U.S. Supreme Court Justice John Paul Stevens, writing an opinion upholding Indiana's photo-ID bill, cited different figures from the same Washington state election — 19 “ghost voters” who upon investigation were found to include one person who had committed in-person voting fraud.
The Washington state election took place during a period when officials of the George W. Bush administration were spurring U.S. attorneys throughout the country to investigate election fraud. In fact, one of nine U.S. attorneys — all administration appointees — whom the Bush administration fired in 2006 was the top federal prosecutor in Washington state. He said at the time that he was dismissed for insufficient zeal in investigating fraud in that gubernatorial election.
“They wanted me to go out and start arresting people,” John McKay of Seattle told Newsweek in 2007. He didn't, he said because there was “no evidence.”
A report by the Bush administration's Justice Department was “not able to conclude … whether complaints about McKay's handling of voter-fraud cases either did or did not contribute” to his firing.
Allegations that another U.S. attorney, David Iglesias of New Mexico, was dismissed in part because he was seen as inattentive to voter fraud did not hold up under reinvestigation by the Obama administration. “There … was insufficient evidence that anyone in the [Bush] White House or DOJ [Department of Justice] sought to influence Mr. Iglesias to bring a voter fraud or public corruption case,” an investigator concluded in 2010. (The reference to alleged public corruption was not election-related.)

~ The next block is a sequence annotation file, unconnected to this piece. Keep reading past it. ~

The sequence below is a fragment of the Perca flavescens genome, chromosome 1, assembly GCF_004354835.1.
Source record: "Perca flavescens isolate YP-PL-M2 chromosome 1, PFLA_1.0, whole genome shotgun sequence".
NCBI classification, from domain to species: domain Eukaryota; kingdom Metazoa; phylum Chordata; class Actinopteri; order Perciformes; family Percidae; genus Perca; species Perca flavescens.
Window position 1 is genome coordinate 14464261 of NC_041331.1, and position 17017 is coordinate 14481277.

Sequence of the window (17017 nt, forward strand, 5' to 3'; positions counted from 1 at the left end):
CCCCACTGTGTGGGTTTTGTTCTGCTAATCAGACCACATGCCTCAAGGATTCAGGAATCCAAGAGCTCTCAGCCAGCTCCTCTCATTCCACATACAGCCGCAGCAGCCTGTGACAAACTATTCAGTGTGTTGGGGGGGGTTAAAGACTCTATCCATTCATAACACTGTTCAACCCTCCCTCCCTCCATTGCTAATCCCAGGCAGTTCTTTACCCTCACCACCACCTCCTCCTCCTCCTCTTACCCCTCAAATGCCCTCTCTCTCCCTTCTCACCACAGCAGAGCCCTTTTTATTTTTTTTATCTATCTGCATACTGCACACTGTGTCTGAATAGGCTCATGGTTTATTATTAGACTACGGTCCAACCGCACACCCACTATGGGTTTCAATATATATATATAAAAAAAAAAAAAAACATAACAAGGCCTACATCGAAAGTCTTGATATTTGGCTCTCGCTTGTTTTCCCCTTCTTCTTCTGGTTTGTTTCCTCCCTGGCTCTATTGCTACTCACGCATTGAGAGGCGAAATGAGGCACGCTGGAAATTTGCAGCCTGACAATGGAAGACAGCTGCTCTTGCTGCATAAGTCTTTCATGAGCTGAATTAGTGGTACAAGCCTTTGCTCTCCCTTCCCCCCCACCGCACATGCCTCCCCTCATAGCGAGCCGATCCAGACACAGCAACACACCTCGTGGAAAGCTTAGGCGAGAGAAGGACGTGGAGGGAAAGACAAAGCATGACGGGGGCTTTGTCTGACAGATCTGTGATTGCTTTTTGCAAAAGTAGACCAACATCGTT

Still, Iglesias had said in 2007 that the pressure to prosecute election fraud was unmistakable and intense. He said an Albuquerque lawyer — an officer of the now-defunct American Center for Voting Rights Legislative Fund, which pressed Republican demands for stricter voter identification — demanded more action from him. The lawyer was “obsessed” and “convinced there was massive voter fraud going on in this state, and I needed to do something to stop it,” Iglesias said.
— Peter Katel